Completed in the Chelsea neighbourhood in 1929 by American architect Ralph Walker, the Walker Tower was restored and converted into apartments in 2013.
The exhibition showcases over 70 works by 40 international designers.
Presented works include Infinity 12, an alabaster chandelier resembling a tunnel of smoke by Alain Ellouz, and a stool which is also a side table, handcrafted from subvolcanic rock by Georgian design duo Rooms as part of their Life on Earth collection.
“The common thread between the works can be expressed in a few key words: neutral colours, minimal but not reductive, and incredible craftsmanship,” Franceschini told Dezeen.
The exhibition space comprises a loft-style apartment spread across two floors of Walker Tower. This backdrop intends to straddle both a gallery and a real, liveable apartment.
The curators’ specific focus is how the works on display interact with each other, rather than the styling of the apartment itself.
“The idea was to establish a dialogue between the art deco architecture of the building, the omnipresent New York skyline and the collectible art and design pieces,” said Galerie Philia’s founder.
Set against white walls, the majority of the pieces share a colour palette of black, white and brass.
Einstein by Jérôme Pereira is an elegant floor lamp made of glass and wood resembling a cluster of matchsticks. Gold Arch Console, a brass table by Franceschini, is also exhibited.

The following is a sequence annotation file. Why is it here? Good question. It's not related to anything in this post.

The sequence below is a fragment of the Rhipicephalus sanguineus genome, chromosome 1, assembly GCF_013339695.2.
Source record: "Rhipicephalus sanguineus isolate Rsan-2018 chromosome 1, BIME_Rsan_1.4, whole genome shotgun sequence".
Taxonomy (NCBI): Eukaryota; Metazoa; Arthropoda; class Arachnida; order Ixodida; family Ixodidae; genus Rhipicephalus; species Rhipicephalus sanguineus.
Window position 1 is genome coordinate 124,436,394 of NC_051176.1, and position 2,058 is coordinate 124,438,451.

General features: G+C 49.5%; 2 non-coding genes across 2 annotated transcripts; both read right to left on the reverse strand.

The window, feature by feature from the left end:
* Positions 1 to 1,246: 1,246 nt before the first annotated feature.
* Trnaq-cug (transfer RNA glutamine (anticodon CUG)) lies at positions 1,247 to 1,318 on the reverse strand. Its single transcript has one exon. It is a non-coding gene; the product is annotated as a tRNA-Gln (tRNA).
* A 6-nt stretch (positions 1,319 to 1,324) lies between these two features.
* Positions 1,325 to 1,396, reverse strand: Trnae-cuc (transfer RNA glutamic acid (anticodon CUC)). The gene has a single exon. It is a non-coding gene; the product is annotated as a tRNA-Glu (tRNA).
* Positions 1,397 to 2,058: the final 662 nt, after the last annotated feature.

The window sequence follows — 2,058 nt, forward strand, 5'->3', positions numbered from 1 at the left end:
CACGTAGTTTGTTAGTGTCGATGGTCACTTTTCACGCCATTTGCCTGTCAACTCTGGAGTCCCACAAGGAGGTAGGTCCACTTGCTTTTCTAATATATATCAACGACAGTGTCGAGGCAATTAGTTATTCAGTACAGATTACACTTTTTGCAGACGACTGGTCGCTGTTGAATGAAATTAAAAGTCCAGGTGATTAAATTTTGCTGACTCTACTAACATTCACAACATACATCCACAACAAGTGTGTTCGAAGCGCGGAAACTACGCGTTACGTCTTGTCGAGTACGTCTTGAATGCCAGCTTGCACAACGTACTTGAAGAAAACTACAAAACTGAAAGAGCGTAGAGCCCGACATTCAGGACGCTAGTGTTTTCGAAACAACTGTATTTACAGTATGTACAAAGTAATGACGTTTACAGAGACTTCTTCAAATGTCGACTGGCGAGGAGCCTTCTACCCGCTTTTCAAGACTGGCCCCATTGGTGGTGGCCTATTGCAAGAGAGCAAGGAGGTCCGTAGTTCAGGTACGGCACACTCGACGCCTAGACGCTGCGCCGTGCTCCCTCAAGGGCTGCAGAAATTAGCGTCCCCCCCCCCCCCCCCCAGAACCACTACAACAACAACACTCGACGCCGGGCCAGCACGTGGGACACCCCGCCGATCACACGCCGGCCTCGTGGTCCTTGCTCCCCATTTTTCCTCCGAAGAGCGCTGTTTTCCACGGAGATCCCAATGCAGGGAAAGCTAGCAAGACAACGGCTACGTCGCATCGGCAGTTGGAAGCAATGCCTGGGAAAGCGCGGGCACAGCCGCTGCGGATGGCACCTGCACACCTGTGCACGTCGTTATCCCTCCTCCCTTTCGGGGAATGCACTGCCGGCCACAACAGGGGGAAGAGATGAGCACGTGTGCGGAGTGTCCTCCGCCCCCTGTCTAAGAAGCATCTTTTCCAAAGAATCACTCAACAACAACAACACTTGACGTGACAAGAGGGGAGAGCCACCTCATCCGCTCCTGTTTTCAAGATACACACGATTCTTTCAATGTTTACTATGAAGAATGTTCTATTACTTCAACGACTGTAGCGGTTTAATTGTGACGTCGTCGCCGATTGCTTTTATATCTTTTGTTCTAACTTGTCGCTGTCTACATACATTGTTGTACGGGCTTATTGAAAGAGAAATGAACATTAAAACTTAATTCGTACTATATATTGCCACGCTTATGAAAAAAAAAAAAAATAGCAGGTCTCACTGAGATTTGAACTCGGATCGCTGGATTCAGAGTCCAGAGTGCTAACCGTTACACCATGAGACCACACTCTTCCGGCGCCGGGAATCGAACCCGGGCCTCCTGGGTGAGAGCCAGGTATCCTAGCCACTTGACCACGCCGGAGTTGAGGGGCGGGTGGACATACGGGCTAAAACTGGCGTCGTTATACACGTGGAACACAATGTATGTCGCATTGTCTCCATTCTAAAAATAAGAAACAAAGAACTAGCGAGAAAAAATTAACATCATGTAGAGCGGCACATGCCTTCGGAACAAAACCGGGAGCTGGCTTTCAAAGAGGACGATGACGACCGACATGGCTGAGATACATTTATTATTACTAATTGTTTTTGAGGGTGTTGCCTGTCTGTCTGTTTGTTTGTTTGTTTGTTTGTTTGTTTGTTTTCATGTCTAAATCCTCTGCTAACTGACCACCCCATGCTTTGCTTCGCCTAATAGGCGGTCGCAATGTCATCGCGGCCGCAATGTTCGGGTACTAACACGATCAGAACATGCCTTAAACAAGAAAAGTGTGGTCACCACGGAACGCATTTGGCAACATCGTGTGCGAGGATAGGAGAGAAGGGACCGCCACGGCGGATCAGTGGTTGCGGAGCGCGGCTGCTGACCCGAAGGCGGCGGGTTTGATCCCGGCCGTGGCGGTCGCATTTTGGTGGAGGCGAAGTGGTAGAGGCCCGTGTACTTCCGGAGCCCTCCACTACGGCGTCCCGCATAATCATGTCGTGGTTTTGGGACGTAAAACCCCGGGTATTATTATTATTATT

Torn is a high console table in black wood by Lucas Morten, also featured alongside Goddess, a brass sconce light fixture by Paul Matter.
A separate pastel-themed bedroom displays objects softly tinted in yellow, green and pink.
These include a chubby chair and equally as plump stool named Elephante by Noon Studio, both made in light pink pigmented cement. Laurids Gallée’s Green Console, a translucent green resin table, also features in the pastel bedroom.
As co-curators, Franceschini and Galerie Philia’s founder are confident that minimalist design does not have to be reductive, despite acknowledging that this can often be the case. Their exhibition, they say, is different.
“Our minimalism is clear in its initial statement, but it also has a narrative that goes beyond a first impression,” explained Franceschini.
“Materiality and detail entice the viewer to look more closely,” he said of the works exhibited.
“What brings these works together as a coherent ensemble is their intrinsic quality, both aesthetic and conceptual,” continued Galerie Philia’s founder.
The Walker Tower is what Franceschini considers the ideal contrasting backdrop to the minimalist exhibition, with its “hybrid of brick volumes and metal ornamentation.”
In other gallery news, Jonathan Tuckey Design has converted a mews house into an art gallery in Paddington, London. David Chipperfield Architects has added a limestone-clad extension to the Kunsthaus Zurich museum in Switzerland.
Galerie Philia is a contemporary design and modern art gallery, representing both emerging and established designers and artists internationally. Pietro Franceschini is an architect and designer who runs his own furniture and interior design practice.
Photography is courtesy of Galerie Philia.
Galerie Philia at Walker Tower will run from 15 February – 20 May. See Dezeen Events Guide for an up-to-date list of architecture and design events taking place around the world.
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